Sugar Bowl Academy takes transformative field trips
May 6, 2013
TAHOE/TRUCKEE, Calif. — Sugar Bowl Academy student-athletes last fall were presented a menu of five experiential-learning trips custom designed by Academy teaching faculty to enrich the spring teaching and learning experience.
On the menu were a scuba-diving trip to study the Monterey Bay ecosystem, a study of the history of Mormonism in the United States featuring a trip to Salt Lake City, a rock-climbing and bouldering trip that took students through one of California's gold-mining ghost towns and into the Owens Valley, a trip to the Oregon Shakespeare Festival in Ashland, and a hiking and camping trip to experience California's Lost Coast. Students were assigned to one of the five trips based largely on their stated preferences.
Students and coaches returned to campus after four nights away energized by their experiences.
"You would think they would be worn out, but they just all seemed excited and energized," said SBA faculty member Peyton Jobe, who was serving as faculty on duty when the various trips made it back to the Academy's residential site Tuesday afternoon. "They were all talking in excited tones about their experiences, asking each other about their trips and sharing what they had learned along the way."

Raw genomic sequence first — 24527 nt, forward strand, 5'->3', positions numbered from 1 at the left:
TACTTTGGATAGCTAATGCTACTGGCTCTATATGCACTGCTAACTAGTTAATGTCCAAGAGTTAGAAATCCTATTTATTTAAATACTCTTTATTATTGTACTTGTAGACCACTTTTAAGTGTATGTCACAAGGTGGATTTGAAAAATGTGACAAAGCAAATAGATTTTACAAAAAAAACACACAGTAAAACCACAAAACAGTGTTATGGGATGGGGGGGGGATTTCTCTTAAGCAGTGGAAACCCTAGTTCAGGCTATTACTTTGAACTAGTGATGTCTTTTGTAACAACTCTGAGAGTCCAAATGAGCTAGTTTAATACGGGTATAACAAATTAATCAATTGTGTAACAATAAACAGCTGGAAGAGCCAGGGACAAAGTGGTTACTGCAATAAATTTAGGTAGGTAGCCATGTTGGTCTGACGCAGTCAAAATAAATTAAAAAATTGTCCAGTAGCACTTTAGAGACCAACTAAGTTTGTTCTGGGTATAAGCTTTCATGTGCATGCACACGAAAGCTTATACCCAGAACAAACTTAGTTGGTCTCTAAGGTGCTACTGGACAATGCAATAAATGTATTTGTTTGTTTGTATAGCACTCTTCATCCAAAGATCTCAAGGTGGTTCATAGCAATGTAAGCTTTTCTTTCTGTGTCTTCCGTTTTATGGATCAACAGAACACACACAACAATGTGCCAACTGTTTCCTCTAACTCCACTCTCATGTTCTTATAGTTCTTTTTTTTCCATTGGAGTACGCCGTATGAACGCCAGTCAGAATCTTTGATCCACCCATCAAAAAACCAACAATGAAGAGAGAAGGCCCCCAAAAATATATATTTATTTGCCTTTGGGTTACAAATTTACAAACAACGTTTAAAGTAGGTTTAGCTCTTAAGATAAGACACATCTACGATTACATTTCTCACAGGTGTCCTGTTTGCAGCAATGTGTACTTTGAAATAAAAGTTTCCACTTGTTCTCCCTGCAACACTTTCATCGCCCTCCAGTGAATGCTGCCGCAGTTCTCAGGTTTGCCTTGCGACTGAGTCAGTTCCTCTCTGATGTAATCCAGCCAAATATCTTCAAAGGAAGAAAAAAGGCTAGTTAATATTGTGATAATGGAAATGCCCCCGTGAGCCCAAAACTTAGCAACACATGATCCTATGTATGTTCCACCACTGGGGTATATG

Groups met periodically throughout the school year to discuss readings related to their learning experiences. The Shakespeare Fest group read "The Taming of the Shrew" and incorporated discussion points from Harold Bloom's "The Invention of the Human" concerning the two plays the student-athletes saw in Ashland, "Shrew" and "King Lear."
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The Monterey Bay group read Jacques Cousteau's "Selections from the Living Sea" and earned diving certifications along the way. The Salt Lake group read Jon Krakauer's "Under the Banner of Heaven" and some shorter selections on Joseph Smith and the Latter Day Saints' travels across the United States. The Lost Coast group read Bill Bryson's "A Walk in the Woods" to prepare themselves for their nature-immersion experience. The rock climbers learned about the history of water development in the Owens Valley by the city of Los Angeles through a reading of "Cadillac Desert" by Marc Reisner, and about California geology through a text written by UC Davis's Bruce Pauly.
For SBA student-athlete Julia Puchkov, the Salt Lake trip was both fun and informative.
"The Mormon temple in Salt Lake was really beautiful, and it was really interesting to see how the streets in the city are organized on a grid and numbered based on their proximity to the temple, and how that became the basis for planning so many other cities settled in Utah.
"And racing through the salt flats in the UTVs was so much fun."
"The objective is to prepare students to be active citizens in a broader community," said Academy "Trips" organizer Andy Giordano. "Trips take all year to prepare and a week to actuate, but have a lasting impact on students, as immersive experiences tend to be most transformative."
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